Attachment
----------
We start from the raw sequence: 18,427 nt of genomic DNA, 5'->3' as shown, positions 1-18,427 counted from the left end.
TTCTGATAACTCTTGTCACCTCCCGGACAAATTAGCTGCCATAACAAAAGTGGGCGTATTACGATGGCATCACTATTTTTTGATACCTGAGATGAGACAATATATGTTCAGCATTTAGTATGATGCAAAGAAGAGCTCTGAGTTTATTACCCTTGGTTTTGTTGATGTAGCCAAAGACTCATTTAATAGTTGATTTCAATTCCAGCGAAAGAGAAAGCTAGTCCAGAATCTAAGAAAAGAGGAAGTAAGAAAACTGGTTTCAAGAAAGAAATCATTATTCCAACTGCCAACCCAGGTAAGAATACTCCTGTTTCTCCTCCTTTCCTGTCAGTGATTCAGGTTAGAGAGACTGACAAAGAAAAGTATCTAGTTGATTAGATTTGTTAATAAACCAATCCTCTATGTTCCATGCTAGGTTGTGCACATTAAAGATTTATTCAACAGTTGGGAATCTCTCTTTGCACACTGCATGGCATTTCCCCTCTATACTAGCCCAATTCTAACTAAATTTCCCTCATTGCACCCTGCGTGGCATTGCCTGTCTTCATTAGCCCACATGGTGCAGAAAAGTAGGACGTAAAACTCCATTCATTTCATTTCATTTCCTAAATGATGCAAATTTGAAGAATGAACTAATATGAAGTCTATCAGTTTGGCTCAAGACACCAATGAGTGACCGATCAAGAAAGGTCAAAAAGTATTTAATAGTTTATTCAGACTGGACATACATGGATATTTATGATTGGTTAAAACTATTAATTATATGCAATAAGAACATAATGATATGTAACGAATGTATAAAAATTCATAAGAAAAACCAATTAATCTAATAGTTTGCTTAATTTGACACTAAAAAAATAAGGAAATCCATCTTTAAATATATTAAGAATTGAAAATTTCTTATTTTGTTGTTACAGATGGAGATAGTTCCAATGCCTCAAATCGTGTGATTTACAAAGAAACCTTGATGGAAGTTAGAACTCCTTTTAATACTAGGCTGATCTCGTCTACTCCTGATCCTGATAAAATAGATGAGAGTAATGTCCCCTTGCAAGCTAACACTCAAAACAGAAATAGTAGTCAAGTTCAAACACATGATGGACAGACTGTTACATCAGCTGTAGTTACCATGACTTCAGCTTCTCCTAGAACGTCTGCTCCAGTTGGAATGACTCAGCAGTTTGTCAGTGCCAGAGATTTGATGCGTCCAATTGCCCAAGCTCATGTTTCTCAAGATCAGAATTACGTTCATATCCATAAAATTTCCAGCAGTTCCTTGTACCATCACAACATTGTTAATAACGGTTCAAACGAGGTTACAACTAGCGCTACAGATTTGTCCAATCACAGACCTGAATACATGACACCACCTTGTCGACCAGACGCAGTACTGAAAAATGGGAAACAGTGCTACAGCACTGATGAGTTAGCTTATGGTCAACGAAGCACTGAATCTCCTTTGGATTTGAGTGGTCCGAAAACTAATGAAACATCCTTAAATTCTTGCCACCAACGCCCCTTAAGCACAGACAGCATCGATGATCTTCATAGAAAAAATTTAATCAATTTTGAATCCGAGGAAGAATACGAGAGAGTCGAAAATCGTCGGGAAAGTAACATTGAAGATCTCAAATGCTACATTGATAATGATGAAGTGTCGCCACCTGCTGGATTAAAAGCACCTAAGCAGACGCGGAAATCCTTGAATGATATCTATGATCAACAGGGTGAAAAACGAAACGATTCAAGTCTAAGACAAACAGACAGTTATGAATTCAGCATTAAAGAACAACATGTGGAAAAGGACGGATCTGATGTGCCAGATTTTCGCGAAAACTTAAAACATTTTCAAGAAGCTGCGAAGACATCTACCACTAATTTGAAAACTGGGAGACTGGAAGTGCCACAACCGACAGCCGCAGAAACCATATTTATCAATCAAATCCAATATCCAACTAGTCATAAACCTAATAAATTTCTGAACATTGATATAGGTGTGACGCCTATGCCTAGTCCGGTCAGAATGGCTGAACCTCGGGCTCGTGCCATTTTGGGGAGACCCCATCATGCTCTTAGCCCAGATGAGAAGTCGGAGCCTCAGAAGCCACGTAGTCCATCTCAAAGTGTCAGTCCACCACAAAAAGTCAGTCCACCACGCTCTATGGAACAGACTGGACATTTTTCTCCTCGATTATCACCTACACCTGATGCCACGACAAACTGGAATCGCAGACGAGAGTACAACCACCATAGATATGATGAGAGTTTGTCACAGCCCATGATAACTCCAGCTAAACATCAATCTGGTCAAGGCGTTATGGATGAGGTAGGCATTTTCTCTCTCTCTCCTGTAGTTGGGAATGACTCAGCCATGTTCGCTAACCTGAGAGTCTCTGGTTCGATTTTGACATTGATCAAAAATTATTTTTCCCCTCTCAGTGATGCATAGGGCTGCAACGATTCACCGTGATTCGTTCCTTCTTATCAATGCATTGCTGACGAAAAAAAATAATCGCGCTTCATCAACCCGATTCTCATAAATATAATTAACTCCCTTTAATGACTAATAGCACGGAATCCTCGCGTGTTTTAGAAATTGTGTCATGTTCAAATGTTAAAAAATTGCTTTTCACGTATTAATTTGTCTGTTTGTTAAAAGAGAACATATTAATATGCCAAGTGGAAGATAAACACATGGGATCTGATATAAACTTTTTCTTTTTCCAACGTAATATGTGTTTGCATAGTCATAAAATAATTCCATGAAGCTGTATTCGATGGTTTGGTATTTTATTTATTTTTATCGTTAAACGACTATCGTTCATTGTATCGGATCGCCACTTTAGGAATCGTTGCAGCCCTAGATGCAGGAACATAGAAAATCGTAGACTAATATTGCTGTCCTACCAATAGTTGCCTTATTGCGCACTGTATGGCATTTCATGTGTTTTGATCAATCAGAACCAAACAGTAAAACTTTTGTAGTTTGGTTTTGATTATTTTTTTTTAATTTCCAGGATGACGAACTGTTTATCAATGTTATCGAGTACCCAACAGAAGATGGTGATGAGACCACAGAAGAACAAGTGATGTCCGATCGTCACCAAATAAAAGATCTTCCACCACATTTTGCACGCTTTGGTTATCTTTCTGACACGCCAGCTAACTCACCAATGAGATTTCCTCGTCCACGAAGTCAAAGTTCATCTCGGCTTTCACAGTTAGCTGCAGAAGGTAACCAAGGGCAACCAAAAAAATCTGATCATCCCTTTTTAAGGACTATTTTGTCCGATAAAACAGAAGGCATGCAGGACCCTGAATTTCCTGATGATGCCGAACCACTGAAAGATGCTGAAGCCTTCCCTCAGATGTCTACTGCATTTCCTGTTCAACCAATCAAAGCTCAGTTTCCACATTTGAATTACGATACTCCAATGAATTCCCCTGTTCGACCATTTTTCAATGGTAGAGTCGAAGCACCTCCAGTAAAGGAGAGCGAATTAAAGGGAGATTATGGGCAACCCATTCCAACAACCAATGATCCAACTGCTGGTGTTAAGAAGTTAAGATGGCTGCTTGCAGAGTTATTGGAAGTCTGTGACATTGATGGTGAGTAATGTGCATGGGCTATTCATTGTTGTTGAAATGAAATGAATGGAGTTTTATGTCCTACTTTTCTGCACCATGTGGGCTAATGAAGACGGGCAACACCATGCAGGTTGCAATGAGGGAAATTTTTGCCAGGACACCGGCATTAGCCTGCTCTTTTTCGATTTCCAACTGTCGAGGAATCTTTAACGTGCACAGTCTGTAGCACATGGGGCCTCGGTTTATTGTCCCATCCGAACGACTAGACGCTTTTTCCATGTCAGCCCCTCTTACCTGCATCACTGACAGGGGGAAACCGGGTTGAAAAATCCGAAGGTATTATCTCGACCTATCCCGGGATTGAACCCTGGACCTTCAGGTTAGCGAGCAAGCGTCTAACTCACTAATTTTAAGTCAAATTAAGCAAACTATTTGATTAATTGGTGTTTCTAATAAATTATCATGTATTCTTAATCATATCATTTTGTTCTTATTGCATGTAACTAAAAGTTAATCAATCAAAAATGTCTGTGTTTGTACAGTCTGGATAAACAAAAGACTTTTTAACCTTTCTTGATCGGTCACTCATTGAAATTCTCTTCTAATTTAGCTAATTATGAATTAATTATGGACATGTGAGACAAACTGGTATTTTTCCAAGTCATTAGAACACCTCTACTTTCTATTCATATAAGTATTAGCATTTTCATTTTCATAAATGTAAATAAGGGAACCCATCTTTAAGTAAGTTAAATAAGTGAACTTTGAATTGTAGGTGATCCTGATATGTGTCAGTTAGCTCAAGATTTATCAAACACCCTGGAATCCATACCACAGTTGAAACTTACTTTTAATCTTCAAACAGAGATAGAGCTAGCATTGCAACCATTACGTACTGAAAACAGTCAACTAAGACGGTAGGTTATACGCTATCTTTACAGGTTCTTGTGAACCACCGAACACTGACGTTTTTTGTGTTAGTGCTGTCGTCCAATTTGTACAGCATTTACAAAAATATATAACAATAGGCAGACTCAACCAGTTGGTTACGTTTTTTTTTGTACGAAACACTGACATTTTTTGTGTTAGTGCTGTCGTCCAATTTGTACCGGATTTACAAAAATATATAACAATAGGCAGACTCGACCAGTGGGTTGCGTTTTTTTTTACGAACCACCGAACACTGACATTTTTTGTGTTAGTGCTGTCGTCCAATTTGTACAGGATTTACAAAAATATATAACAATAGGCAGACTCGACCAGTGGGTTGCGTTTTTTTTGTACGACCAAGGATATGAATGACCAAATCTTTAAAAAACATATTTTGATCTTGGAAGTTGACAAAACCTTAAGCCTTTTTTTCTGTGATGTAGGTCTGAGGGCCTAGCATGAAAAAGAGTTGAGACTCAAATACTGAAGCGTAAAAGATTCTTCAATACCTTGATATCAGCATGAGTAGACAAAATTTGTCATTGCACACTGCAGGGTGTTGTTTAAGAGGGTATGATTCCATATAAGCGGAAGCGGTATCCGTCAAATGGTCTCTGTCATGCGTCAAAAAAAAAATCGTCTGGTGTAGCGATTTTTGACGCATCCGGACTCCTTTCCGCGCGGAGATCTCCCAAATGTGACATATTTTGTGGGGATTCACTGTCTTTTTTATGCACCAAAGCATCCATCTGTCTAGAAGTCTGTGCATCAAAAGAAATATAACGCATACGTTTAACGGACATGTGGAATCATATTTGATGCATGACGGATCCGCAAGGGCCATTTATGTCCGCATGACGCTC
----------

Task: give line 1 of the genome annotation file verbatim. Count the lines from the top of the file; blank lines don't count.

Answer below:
We start from the raw sequence: 18,427 nt of genomic DNA, 5'->3' as shown, positions 1-18,427 counted from the left end.